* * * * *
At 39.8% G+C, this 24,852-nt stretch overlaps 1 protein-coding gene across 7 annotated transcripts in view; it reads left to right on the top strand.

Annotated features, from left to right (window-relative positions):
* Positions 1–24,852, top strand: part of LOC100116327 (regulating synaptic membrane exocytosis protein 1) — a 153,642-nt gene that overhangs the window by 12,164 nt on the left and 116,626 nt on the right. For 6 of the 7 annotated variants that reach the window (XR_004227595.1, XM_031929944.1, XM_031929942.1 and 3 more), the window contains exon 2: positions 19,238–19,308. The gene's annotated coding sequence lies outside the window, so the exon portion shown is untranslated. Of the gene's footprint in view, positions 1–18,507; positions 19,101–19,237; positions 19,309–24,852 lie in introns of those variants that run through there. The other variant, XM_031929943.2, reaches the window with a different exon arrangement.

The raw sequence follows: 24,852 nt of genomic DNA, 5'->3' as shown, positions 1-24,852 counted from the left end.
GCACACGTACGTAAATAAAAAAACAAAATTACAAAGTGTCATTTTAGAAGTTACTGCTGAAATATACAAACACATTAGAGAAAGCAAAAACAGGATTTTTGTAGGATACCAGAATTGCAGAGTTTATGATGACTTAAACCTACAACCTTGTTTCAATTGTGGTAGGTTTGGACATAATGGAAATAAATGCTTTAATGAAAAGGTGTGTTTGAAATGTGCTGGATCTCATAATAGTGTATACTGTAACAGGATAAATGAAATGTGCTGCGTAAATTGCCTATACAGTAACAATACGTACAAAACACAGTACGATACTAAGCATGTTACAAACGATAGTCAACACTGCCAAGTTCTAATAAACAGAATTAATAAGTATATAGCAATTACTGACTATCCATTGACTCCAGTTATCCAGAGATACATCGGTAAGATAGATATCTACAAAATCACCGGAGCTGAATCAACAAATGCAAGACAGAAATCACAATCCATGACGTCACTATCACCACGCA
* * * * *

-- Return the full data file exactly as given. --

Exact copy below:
At 39.8% G+C, this 24,852-nt stretch overlaps 1 protein-coding gene across 7 annotated transcripts in view; it reads left to right on the top strand.

Annotated features, from left to right (window-relative positions):
* Positions 1–24,852, top strand: part of LOC100116327 (regulating synaptic membrane exocytosis protein 1) — a 153,642-nt gene that overhangs the window by 12,164 nt on the left and 116,626 nt on the right. For 6 of the 7 annotated variants that reach the window (XR_004227595.1, XM_031929944.1, XM_031929942.1 and 3 more), the window contains exon 2: positions 19,238–19,308. The gene's annotated coding sequence lies outside the window, so the exon portion shown is untranslated. Of the gene's footprint in view, positions 1–18,507; positions 19,101–19,237; positions 19,309–24,852 lie in introns of those variants that run through there. The other variant, XM_031929943.2, reaches the window with a different exon arrangement.

The raw sequence follows: 24,852 nt of genomic DNA, 5'->3' as shown, positions 1-24,852 counted from the left end.
GCACACGTACGTAAATAAAAAAACAAAATTACAAAGTGTCATTTTAGAAGTTACTGCTGAAATATACAAACACATTAGAGAAAGCAAAAACAGGATTTTTGTAGGATACCAGAATTGCAGAGTTTATGATGACTTAAACCTACAACCTTGTTTCAATTGTGGTAGGTTTGGACATAATGGAAATAAATGCTTTAATGAAAAGGTGTGTTTGAAATGTGCTGGATCTCATAATAGTGTATACTGTAACAGGATAAATGAAATGTGCTGCGTAAATTGCCTATACAGTAACAATACGTACAAAACACAGTACGATACTAAGCATGTTACAAACGATAGTCAACACTGCCAAGTTCTAATAAACAGAATTAATAAGTATATAGCAATTACTGACTATCCATTGACTCCAGTTATCCAGAGATACATCGGTAAGATAGATATCTACAAAATCACCGGAGCTGAATCAACAAATGCAAGACAGAAATCACAATCCATGACGTCACTATCACCACGCA